Adoption in Connecticut is an option for those considering placing a baby for adoption or adopting a child into their own family. One of your first steps in pursuing adoption in Connecticut will be partnering with an adoption agency that has your best interest at heart. Connecticut adoption is an option if you are facing an unplanned pregnancy or looking to build a forever family.
Looking for more resources in Connecticut? Check out the Adoption Directory for a listing of adoption professionals in Connecticut.
Considering Placing Your Baby or Child for Adoption? You can learn more here or call an adoption counselor 1-800-236-7898.
Domestic Infant Adoptions can be completed through private adoption attorneys or adoption agencies to help them adopt a child domestically. Click here for a directory of Connecticut’s adoption service providers.
International Adoptions must be completed through private adoption attorneys or adoption agencies to help them adopt a child internationally. Find an international adoption service provider here.
Foster Care Adoptions in Connecticut can be completed by the Connecticut Department of Children and Families (800-842-6347).
Gallery of children waiting to be adopted.
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If you live in Connecticut and are considering adoption as a means to grow your family, you may be wondering if there is anything unique or anything specific you should know about adoption in CT before you take the plunge. Adoption laws and requirements vary from state to state. Let’s take a look at what adoption in CT entails.
There are certain laws establishing requirements for adoption in CT, which include the following:
– Criminal records check
– Home safety checks
– Medical examination: the health of the adoptive parents should “not present a hazard” to the children
– Completion of a home study
– Adoptive families should have income “sufficient to meet the needs of their family,” including any child or children they intend to adopt
Connecticut’s law does not specify whether a potential adoptive parent must rent or own their own home and does not discriminate regarding marital status. This means single prospective adoptive parents or adoptive parents who are not legally married can pursue adoption in CT. Additionally, there are no restrictions on members of the LGBTQ community adopting.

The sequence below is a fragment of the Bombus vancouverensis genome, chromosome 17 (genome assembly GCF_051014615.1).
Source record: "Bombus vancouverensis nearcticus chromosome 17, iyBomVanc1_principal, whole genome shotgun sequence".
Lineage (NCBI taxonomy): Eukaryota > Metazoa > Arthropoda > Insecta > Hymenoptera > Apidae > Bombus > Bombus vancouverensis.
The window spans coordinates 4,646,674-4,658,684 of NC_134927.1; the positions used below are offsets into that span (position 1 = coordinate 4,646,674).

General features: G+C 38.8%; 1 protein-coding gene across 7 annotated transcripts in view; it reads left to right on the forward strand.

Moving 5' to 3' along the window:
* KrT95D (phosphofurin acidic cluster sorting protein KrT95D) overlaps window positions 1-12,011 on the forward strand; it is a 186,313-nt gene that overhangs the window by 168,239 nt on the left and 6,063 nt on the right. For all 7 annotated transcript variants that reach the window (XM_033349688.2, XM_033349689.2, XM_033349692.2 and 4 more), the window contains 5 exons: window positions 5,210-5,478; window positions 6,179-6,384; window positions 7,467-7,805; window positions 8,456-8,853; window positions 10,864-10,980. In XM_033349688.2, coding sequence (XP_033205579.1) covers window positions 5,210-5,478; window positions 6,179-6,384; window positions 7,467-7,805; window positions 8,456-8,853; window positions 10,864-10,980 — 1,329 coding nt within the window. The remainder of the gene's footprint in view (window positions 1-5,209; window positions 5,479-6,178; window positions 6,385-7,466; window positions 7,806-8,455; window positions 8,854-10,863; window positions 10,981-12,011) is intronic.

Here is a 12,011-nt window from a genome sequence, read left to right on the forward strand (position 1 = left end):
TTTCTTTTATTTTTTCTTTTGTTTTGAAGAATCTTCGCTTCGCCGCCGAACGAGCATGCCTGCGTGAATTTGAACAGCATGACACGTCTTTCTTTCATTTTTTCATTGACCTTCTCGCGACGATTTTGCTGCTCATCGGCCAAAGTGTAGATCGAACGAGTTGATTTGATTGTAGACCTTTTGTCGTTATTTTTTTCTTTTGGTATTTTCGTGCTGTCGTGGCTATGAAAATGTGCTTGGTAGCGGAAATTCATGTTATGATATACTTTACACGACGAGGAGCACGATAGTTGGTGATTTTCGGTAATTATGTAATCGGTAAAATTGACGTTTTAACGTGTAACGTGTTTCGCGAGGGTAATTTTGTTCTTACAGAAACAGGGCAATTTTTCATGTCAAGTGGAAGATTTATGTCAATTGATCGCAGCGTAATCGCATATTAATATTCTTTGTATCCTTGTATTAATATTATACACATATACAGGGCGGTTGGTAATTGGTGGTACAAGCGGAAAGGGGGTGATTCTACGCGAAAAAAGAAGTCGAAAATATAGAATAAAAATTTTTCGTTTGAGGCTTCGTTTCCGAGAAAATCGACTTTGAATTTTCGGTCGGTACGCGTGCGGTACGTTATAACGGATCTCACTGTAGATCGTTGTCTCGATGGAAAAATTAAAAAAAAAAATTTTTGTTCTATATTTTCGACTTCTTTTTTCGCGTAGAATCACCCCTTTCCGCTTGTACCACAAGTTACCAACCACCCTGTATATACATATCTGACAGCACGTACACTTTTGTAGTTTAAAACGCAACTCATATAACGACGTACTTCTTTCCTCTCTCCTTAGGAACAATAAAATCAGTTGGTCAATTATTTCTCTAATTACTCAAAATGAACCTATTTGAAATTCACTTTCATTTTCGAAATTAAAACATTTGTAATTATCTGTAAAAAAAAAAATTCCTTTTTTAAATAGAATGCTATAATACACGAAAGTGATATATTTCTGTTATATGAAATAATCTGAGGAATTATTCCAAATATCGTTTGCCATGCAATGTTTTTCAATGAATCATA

These are the requirements you must satisfy to pursue adoption in CT. These requirements are very similar to requirements in most states. The home study is an area where many new prospective adoptive parents find themselves facing some fear. They worry that having a home that looks like anything other than a picture from a catalog is going to disqualify them from adopting, but this isn’t the case in Connecticut or anywhere else. The home study simply exists to make sure your home is safe, and also to help the social worker get to know you and your family better so they can help you in deciding what type of adoption to pursue, what kinds of children would do well in your home, what special needs you would be willing or able to accommodate, and how many children you could consider adopting at once. If you are adopting through the foster care system, for example, there is a good chance—if you are open to it—that you could end up adopting a sibling group. The social worker will ask you and your family members questions to help get to know you better and understand your family dynamic. Your home study social worker should be looked at as your ally in this process, not the enemy. They want to see you adopt successfully and are not going to disqualify you on a whim. In fact, they can be a great source of support and knowledge throughout your adoption process.
In Connecticut, the specific information your social worker will collect during the home study will most likely include these things:
– Your motivation to adopt
– Physical description and social background of each family member (including children)
– Evaluation of parenting practices or, if you are not currently a parent, what types of practices you think you will adhere to such as how you would discipline a child
– Summary of each family member’s health history and current condition
– Informal assessment of each family member’s emotional and mental health